International,  UK Politics

Assange: the balcony defence

Much sense from the Guardian leader this morning following Julian Assange’s address to the assembled supporters and reporters from the balcony of the Ecuadorean embassy in Knightsbridge where he remains holed up in an effort to avoid facing rape allegations in Sweden.

It makes the point that Assange failed to mention the case, or the two women involved, and instead sang the song his supporters hear about freedom of speech, cause dropping Pussy Riot in there, whilst glossing over the fact that his dodging bail, failing to cooperate with the Swedish authorities, and hiding away on the unsubstantiated premise that he faces extradition to the US if he goes to Sweden has nothing to do with that.

The truth seems much more commonplace: Assange doesn’t want to answer questions.

“This champion of radical transparency hasn’t helped Swedish prosecutors with their inquiries. There was his remark about people being jailed for exercising freedom of speech, “There is unity in the oppression. There must be absolute unity and determination in the response”, and yet taking shelter in a country that, according to Reporters Without Borders, shut down six radio stations and two TV stations in just one fortnight this June.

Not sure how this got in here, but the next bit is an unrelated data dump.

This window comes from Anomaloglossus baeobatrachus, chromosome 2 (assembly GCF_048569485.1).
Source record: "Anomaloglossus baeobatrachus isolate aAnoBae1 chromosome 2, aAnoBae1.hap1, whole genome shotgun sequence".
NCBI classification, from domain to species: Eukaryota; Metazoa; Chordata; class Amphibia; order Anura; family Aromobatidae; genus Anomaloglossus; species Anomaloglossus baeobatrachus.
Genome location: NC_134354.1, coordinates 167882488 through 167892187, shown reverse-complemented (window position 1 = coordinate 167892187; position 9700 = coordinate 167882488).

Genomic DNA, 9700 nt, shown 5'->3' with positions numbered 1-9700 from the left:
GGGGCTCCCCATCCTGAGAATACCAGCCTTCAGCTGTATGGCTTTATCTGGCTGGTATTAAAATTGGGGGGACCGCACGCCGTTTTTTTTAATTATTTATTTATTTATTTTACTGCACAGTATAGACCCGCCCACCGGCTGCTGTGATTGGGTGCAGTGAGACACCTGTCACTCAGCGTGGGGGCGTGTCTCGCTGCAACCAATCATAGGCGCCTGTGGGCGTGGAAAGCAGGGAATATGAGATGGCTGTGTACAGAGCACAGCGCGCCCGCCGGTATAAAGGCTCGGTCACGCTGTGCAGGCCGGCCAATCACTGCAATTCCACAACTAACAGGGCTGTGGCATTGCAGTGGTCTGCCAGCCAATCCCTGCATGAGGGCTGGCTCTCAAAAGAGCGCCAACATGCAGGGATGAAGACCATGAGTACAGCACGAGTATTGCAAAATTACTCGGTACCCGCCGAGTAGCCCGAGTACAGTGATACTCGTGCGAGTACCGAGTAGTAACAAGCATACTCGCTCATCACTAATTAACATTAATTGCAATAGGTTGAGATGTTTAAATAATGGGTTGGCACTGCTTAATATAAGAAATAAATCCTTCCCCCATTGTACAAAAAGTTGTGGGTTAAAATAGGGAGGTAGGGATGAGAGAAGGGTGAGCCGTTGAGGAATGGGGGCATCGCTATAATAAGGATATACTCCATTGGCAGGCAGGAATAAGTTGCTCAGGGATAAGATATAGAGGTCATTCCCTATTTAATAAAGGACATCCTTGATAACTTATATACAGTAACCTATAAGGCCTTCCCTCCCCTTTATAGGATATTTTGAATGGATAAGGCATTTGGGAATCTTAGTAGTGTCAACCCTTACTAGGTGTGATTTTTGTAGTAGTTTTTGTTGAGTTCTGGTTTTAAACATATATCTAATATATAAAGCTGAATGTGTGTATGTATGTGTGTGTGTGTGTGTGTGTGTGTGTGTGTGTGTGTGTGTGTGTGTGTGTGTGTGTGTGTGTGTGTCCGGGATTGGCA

“And ultimately there is the repeated suggestion from Mr Assange’s supporters that if he goes to Sweden he will face extradition to the US to be prosecuted for treason. Yet there is no serious evidence that Washington plans to start such proceedings; and if it ever did, the political and public opposition in Sweden as well as Britain and across the world would be massive. But that is precisely the point: the valuable service performed by Mr Assange at WikiLeaks is a different issue from the serious accusations facing him in Sweden. Conflating the two may provide a rhetorical rush, as it did in Knightsbridge on Sunday; but over the longer term it badly damages the reputation of WikiLeaks and does Mr Assange’s case no practical good,” says the Guardian.

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